20 Pledges for 2020: Lockdown isn't stopping me from indulging my flight-free travel fantasies
I wasn’t supposed to be here over Easter. Well, who was? It’s one of the great travel pilgrimages, that oh-so-long weekend bookended by two winsome Bank Holidays, just begging to be used for an adventure.
Easter is all about new life, after all – both Jesus’s and the world’s, what with all the springtime copulation bearing literal and metaphorical fruit – and what makes us feel more alive than experiencing somewhere new for the first time?
I know I’m not alone in my disappointment as I sadly seal up my unused travel tickets in an envelope and send them back to whence they came. But I don’t want to forget about my original plans as if they never existed. I want to make-believe, just for a little while, if you can bear the indulgence.
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This Easter, I was supposed to be taking one of my most longed-for flight-free escapades of 2020 – I was going to be interrailing for the first time in my life. Perhaps it’s 10 years too late by normal standards, but I was every bit as excited as a fresh-faced twenty-something preparing for their first Big Trip.
The plan was to make my way across Europe to Croatia as swiftly as possible: the morning of Maundy Thursday would have seen me checking into the Eurostar at St Pancras and buying an overpriced pastry before settling into my seat and watching the greenery of Kent rush by. We’d hit the tunnel and then, in the blink of an eye, be pulling into the Gare du Nord in Paris, where I’d change to the Paris Est to catch my next train all the way to Munich.
An overnight there? No way! Why bother with a hotel when you can catch the sleeper train? Which, in this case, makes the impressive journey from Germany all the way down to Croatia, via Austria and Slovenia – all in one night.
A day after setting off – one day! – I would have awoken in Rijeka, one of the two European Capitals of Culture for 2020. As the OBB Nightjet service pulled in at 9.30am, the sun would have streamed into the window of my couchette, nature’s alarm clock providing a much gentler start to the day than my usual irritating phone jingle.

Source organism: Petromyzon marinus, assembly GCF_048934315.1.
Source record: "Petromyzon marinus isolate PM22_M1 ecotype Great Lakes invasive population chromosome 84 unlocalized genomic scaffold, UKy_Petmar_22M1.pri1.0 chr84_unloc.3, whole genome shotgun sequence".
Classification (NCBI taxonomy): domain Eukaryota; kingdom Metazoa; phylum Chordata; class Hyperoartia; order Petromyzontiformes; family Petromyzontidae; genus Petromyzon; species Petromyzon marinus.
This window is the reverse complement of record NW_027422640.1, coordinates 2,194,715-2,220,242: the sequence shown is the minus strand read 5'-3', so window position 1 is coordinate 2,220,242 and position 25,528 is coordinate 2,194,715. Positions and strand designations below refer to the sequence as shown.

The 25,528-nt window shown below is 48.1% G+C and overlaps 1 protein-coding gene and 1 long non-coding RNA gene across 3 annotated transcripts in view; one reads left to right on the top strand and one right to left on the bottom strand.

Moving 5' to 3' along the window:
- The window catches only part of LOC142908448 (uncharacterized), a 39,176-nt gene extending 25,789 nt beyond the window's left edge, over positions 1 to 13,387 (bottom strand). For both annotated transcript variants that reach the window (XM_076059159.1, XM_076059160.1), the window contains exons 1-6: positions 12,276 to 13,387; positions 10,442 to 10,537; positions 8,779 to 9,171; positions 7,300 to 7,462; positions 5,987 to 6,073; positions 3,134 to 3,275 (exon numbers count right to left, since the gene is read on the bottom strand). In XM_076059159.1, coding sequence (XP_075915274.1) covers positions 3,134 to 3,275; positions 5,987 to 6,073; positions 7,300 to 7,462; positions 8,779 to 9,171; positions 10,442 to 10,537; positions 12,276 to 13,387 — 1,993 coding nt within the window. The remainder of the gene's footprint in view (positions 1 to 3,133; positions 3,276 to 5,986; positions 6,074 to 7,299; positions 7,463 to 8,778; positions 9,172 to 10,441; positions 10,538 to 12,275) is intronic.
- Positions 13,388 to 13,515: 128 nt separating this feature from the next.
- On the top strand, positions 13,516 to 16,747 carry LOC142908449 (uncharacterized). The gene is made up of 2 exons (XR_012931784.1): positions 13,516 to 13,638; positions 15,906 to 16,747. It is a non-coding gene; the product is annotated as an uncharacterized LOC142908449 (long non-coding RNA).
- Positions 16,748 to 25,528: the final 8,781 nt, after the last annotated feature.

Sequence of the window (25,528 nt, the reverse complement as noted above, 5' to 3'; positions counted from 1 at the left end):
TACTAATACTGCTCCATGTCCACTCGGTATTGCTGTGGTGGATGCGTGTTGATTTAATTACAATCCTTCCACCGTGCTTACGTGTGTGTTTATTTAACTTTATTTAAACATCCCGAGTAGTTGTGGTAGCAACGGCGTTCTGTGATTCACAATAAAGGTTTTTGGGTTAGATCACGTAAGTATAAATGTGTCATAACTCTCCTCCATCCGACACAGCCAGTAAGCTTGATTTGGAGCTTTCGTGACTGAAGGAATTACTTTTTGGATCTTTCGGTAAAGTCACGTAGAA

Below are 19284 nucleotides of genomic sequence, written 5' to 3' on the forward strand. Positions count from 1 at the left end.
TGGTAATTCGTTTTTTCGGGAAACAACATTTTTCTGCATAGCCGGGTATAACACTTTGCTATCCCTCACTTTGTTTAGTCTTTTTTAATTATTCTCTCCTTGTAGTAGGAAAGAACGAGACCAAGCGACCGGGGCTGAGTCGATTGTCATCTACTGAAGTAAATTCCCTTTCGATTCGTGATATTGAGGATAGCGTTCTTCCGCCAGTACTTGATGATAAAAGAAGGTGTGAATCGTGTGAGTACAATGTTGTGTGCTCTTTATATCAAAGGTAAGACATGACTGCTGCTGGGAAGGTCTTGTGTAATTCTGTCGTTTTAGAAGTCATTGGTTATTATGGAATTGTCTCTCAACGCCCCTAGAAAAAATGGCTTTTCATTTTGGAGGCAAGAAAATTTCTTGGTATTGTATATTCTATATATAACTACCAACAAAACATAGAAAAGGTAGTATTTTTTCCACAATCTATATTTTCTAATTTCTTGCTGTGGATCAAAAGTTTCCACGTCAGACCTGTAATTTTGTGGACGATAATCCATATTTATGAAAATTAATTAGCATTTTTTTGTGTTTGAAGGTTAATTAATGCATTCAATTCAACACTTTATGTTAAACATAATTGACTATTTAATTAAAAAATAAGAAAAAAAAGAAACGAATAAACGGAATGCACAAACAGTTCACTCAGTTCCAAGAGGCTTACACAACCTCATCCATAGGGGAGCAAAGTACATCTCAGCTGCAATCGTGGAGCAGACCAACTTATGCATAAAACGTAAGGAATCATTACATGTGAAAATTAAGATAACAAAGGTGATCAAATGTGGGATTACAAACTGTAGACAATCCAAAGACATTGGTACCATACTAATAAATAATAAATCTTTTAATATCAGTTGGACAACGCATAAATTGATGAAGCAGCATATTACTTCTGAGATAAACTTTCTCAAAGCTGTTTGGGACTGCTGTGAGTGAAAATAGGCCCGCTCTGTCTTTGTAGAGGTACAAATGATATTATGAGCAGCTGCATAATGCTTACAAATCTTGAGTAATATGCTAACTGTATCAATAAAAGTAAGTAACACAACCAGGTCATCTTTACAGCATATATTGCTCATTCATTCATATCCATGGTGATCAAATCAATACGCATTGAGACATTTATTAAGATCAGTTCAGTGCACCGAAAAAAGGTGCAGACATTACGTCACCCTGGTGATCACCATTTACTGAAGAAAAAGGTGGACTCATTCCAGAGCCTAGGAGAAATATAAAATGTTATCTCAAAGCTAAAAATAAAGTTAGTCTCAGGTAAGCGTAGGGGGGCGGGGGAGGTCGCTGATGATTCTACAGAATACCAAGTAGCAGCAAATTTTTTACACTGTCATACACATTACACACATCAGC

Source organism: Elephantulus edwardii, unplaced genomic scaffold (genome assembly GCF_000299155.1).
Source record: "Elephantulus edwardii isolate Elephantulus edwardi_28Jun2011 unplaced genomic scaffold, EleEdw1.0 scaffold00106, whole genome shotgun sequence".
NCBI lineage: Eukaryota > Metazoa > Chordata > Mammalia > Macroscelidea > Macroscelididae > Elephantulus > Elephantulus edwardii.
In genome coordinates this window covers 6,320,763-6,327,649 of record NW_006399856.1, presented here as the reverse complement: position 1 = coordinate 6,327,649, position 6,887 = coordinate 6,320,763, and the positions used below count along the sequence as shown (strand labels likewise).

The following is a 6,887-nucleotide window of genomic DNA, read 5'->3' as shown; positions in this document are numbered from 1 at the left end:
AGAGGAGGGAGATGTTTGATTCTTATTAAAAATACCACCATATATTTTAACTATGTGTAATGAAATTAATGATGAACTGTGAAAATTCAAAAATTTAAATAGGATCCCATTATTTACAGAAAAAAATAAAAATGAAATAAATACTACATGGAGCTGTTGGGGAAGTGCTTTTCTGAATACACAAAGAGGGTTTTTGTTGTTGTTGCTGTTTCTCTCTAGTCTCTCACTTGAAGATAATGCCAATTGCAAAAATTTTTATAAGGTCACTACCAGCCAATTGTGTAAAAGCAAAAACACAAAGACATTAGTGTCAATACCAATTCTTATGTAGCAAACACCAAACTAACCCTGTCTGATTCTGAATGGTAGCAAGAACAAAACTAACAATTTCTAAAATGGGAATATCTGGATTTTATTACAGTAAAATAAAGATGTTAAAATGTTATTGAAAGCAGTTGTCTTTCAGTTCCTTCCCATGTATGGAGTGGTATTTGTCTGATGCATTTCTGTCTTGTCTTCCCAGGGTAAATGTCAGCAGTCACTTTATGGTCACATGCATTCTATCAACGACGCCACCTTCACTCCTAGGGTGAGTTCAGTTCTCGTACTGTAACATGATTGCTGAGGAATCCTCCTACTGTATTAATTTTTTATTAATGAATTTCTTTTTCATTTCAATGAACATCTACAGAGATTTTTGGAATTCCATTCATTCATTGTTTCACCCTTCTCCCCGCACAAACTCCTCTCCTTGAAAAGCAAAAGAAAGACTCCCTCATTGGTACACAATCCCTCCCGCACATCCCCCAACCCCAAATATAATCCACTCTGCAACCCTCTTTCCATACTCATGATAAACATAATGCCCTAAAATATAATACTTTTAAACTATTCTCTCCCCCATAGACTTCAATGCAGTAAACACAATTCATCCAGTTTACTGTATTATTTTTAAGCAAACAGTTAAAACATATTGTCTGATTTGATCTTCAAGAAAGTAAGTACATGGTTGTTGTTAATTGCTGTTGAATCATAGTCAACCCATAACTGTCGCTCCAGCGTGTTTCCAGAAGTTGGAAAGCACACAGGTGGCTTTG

It would be perfect spring weather for my two-day exploration of this tempting Croatian port city – temperature highs of 24 degrees with wall-to-wall sunshine, according to the forecast. Warm enough for bare arms and lightweight summer dresses that had hung neglected since last year. Bright enough to pretend it was summer, with big shades and a straw trilby.
And oh, what an exploration it would have been! I’d have wandered around the David Maljkovic collection at the Museum of Modern and Contemporary Art; lingered over lunch at Gardens, stuffing myself with barbequed fish and homemade bread; indulged my green thumb with a swing by Akousmaflore, an art installation featuring musical plants that react to touch; all rounded out with an evening at the Croatian National Theatre.
Culture- and sun-drunk – and, who knows, possibly wine-drunk too – I’d have meandered my way back to my hotel. Another day of exploring, which surely would have included a strong coffee savoured while looking out over the perfect blue of the Adriatic, was to be followed by the return sleeper to Munich.
But I wasn’t going to be in such a hurry on the way back. I’d have spent Easter day in the Bavarian capital, whiling away the hours admiring its centuries-old architecture and museums (and, let’s face it, its plentiful beer halls). A sleep at a newly opened hotel would have followed a big dinner – somewhere noisy and full of laughter, if my feet were fortunate enough to transport me to such a place – where I’d have drunk more beer and tried my first ever obatzda (a local speciality consisting entirely of cheese and butter, mmm).
And then, the last hurrah – the train back to France via Stuttgart. An evening in Paris all to myself, free to wander the curve of the Seine as the sun set and feel the romance of a trip taken completely toute seule. Good food; wine; music; and an overnight at the so-chic-it-hurts Sinner hotel that opened in the fashionable Marais neighbourhood last year.
And finally, home. I’d have left the perpetually busy St Pancras station after the Eurostar and strolled back to my flat, through streets teeming with people. They’d be talking, walking, running, laughing, living: all as if it were the most natural thing in the world. Maybe I’d have stopped by the overpriced but lovely boutiques of the newly opened Coal Drop’s Yard on the way. Maybe I’d have put off the return to reality for just a touch longer, stopping for a light lunch at Granger and Co or a coffee at Sons and Daughters.
A different, parallel world where none of this is happening – one that’s good to visit, even if it’s just in your imagination. I’m sure I’ll take that trip for real, whether it be in six months’ time or a year; and, when I do, I’ll appreciate all its rough edges and unexpected surprises all the more after this time under lockdown.
(And I tell you what else – that beer’s going to taste amazing.)
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